A Cookeville, TN native, Brown played running back at Vanderbilt and Florida State. Before his first head coaching job at Appalachian State, he served as an assistant coach at Florida State, Southern Miss, Memphis, Iowa State and LSU. A member of the Texas Longhorns Hall of Honor, Brown is also enshrined in the Rose Bowl, State of Texas Sports, State of Tennessee Sports and Holiday Bowl Halls of Fame. He currently serves as a college football studio and game analyst at ESPN and as a Special Assistant for Athletics at the University of Texas.

Brown joins former Appalachian State head coach Jerry Moore (2014), linebacker Dexter Coakley (2011) and 1970s assistant coach Fisher DeBerry (2011) as Mountaineers inducted into the College Football Hall of Fame. DeBerry was primarily inducted for his work as the Air Force Academy’s head coach.

The 2018 College Hall of Fame inductees were selected from the national ballot of 75 All-America players and six elite coaches from the Football Bowl Subdivision and 98 players and 31 coaches from the divisional ranks.

The complete list of this year’s College Football Hall of Fame enshrinees includes:

Players-Trevor Cobb, Running Back, Rice (1989-92); Kerry Collins, Quarterback, Penn State (1991-94); Dave Dickenson, Quarterback, Montana (1992-95); Dana Howard, Linebacker, Illinois (1991-94); Calvin Johnson, Wide Receiver, Georgia Tech (2004-06); Paul Palmer, Running Back, Temple (1983-86); Ed Reed, Defensive back, Miami (FL) (1998-2001), Matt Stinchcomb, Offensive Tackle, Georgia (1995-98); Aaron Taylor, Center/Offensive Guard, Nebraska (1994-97); and Charles Woodson, Defensive Back, Michigan (1995-97).

Coaches- Frank Beamer (244-144-4 record for a 65.9 winning percentage) of Murray State (1981-86) and Virginia Tech (1987-2015); Mack Brown (244-122-1 record for a 66.6 winning percentage) of Appalachian State (1983), Tulane (1985-87), North Carolina (1988-97) and Texas (1998-2013); and Mel Tjeerdsma (242-82-4 for a 74.4 winning percentage) of Austin College [Texas] (1984-93) and Northwest Missouri State (1994-2010).

“We’re extremely proud of the 2018 College Football Hall of Fame Class,” said Archie Manning, NFF Chairman and a 1989 College Football Hall of Famer from the University of Mississippi. “Each of these men has established himself among the absolute best to have ever played or coached the game, and we are happy to immortalize their incredible accomplishments.”

The announcement of the 2018 Class was made live on ESPN’s SportsCenter in Atlanta, the site of the College Football Playoff (CFP) National Championship game, played at Mercedes-Benz Stadium between Georgia and Alabama. Brown joined the ESPN set inside the stadium for the announcement, representing the class and sharing his thoughts on induction.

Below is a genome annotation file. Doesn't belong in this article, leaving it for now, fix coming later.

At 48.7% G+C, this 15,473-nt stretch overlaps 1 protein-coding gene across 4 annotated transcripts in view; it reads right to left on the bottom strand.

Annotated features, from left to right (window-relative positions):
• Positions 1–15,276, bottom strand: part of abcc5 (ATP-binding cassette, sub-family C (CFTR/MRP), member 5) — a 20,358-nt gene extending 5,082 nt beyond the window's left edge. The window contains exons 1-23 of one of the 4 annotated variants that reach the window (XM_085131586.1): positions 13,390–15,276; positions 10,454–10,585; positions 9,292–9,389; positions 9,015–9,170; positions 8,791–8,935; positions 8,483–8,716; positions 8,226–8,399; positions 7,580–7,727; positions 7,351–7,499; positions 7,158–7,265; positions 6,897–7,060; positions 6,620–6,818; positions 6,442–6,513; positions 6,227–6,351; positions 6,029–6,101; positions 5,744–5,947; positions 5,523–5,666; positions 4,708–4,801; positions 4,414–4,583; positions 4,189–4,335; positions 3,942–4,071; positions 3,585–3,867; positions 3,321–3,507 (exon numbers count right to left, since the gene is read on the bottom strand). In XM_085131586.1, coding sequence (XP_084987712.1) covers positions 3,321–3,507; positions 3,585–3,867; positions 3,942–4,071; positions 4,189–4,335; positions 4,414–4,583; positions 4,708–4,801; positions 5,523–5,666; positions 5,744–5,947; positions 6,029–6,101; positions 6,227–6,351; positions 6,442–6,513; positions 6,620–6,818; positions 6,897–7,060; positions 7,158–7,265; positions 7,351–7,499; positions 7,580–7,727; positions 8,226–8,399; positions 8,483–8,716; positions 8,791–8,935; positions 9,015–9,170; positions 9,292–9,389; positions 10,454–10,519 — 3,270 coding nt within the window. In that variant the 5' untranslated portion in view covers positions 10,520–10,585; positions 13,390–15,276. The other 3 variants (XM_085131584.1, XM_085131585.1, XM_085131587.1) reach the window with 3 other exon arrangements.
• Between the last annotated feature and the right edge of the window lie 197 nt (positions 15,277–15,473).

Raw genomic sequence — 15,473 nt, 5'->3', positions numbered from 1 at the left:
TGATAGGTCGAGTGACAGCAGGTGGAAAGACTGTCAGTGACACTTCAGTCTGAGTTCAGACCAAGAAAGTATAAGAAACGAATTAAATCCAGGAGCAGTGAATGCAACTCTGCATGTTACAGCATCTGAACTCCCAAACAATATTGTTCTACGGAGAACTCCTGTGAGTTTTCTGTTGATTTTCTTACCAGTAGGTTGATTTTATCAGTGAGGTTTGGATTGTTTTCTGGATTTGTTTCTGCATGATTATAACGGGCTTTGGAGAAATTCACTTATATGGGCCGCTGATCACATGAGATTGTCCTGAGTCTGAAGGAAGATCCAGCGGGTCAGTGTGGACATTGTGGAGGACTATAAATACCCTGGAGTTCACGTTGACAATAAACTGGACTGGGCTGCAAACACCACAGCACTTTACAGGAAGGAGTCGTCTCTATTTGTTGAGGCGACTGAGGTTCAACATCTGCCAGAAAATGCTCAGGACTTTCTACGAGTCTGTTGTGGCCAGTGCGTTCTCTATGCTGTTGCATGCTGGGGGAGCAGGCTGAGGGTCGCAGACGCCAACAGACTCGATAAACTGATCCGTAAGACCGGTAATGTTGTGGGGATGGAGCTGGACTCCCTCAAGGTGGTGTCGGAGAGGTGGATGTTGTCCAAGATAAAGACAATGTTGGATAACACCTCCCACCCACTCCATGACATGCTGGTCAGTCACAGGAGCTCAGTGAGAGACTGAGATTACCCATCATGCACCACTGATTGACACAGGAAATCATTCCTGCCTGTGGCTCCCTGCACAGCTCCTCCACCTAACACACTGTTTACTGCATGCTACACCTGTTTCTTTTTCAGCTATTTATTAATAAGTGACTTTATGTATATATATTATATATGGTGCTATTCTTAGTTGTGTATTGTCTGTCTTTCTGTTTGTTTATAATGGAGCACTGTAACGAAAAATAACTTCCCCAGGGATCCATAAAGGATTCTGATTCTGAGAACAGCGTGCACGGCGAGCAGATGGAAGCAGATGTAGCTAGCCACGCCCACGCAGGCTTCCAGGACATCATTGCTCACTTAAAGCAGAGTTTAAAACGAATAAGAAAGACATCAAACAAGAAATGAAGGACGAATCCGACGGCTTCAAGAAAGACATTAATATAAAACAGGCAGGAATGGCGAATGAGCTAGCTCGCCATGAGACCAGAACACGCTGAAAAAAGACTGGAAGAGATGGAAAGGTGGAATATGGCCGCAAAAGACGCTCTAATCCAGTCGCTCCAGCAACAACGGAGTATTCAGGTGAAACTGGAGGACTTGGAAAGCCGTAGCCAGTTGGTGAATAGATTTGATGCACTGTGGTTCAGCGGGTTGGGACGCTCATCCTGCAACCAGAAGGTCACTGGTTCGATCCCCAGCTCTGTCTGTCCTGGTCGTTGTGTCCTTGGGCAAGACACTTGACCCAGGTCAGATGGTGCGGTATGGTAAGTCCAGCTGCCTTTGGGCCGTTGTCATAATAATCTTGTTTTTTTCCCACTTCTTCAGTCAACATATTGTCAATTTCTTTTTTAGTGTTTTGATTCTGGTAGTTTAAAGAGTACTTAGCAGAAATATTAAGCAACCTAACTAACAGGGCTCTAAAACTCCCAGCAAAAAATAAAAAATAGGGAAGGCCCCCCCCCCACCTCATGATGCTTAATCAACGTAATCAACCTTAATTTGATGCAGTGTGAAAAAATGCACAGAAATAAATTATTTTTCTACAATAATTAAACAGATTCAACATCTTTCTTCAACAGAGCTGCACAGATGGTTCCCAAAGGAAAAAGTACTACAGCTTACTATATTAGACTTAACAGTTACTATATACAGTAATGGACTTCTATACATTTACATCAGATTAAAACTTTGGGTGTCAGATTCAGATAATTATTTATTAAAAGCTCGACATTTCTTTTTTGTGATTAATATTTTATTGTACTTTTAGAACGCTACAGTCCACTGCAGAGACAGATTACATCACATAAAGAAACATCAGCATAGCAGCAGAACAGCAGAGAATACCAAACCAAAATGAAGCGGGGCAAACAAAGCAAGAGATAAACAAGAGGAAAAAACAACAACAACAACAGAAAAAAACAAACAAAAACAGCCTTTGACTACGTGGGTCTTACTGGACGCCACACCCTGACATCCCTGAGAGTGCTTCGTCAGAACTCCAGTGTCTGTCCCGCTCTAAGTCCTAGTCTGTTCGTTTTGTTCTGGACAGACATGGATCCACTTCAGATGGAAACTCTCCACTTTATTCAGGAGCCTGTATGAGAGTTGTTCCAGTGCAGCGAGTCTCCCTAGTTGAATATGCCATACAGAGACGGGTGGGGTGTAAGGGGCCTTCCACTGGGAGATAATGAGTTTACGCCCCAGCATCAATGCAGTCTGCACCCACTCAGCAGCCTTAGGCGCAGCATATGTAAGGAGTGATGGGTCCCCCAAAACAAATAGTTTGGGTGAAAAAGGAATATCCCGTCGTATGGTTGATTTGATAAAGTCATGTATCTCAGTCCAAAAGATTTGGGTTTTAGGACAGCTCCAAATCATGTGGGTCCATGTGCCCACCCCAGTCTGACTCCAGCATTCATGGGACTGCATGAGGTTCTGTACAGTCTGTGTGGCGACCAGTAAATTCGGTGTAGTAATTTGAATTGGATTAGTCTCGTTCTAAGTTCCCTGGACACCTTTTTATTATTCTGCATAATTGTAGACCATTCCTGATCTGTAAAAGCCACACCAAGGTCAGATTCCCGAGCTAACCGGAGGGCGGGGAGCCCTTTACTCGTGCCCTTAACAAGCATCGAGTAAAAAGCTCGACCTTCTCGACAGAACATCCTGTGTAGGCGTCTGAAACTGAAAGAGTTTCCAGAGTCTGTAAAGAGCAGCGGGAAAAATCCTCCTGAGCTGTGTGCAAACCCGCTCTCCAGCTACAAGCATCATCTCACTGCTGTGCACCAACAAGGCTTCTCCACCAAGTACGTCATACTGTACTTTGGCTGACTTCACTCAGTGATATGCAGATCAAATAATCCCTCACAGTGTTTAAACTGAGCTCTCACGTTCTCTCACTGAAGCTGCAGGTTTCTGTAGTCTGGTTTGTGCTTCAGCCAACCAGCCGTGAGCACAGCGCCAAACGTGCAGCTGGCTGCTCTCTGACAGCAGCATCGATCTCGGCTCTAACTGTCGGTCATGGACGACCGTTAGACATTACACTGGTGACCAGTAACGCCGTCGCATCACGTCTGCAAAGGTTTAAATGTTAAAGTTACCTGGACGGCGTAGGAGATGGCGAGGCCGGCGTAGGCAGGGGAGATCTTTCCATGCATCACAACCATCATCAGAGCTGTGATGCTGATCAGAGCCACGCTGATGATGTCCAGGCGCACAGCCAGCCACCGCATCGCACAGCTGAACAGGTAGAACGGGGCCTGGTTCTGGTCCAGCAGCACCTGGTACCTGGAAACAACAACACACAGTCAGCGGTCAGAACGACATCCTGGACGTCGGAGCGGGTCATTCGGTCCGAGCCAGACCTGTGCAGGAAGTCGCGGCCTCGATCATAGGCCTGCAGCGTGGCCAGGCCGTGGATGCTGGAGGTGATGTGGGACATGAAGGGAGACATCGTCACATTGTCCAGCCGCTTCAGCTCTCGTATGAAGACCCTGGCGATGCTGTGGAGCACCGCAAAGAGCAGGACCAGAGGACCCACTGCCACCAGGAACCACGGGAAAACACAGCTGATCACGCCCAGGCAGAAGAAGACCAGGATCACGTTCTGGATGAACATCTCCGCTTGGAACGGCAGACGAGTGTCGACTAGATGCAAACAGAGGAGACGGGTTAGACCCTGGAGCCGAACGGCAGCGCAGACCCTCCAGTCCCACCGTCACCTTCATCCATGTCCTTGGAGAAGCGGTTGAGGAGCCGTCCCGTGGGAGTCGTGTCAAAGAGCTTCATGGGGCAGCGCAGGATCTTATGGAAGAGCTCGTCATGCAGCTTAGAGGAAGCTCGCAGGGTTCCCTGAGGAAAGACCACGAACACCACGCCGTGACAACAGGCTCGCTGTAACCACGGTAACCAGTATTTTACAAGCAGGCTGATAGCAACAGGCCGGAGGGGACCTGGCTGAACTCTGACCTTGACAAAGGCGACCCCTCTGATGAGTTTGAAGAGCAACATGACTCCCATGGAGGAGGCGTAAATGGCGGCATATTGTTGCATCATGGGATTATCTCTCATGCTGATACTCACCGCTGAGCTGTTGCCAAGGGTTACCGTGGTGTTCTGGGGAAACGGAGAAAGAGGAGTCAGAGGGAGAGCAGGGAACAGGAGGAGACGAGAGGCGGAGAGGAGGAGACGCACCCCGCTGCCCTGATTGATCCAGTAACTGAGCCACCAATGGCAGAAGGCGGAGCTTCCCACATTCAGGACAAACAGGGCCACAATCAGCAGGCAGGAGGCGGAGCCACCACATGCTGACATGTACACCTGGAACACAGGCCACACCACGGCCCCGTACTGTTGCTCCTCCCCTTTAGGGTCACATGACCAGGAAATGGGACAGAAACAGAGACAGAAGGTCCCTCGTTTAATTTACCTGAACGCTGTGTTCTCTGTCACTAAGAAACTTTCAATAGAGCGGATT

Brown’s fellow inductees, Beamer and Stinchcomb, joined Brown in participating in the coin toss on the field during the championship game.

Hall of Fame Selection criteria includes:


  1. First and foremost, a player must have received First Team All-America recognition by a selector organization that is recognized by the NCAA and utilized to comprise their consensus All-America teams.


  1. A player becomes eligible for consideration by the Foundation’s honors courts 10 full seasons after his final year of intercollegiate football played.


  1. While each nominee’s football achievements in college are of prime consideration, his post football record as a citizen is also weighed. He must have proven himself worthy as a citizen, carrying the ideals of football forward into his relations with his community and fellow man. Consideration may also be given for academic honors and whether or not the candidate earned a college degree.


  1. Players must have played their last year of intercollegiate football within the last 50 years. For example, to be eligible for the 2018 ballot, the player must have played his last year in 1968 or thereafter. In addition, players who are playing professionally and coaches who are coaching on the professional level are not eligible until after they retire.

A coach becomes eligible three full seasons after retirement or immediately following retirement provided he is at least 70 years of age. Active coaches become eligible at 75 years of age. He must have been a head coach for a minimum of 10 years and coached at least 100 games with a .600 winning percentage.

* Players that do not comply with the 50-year rule may still be eligible for consideration by the Football Bowl Subdivision and Divisional Honors Review Committees, which examine unique cases.

The Mack Brown Family Picture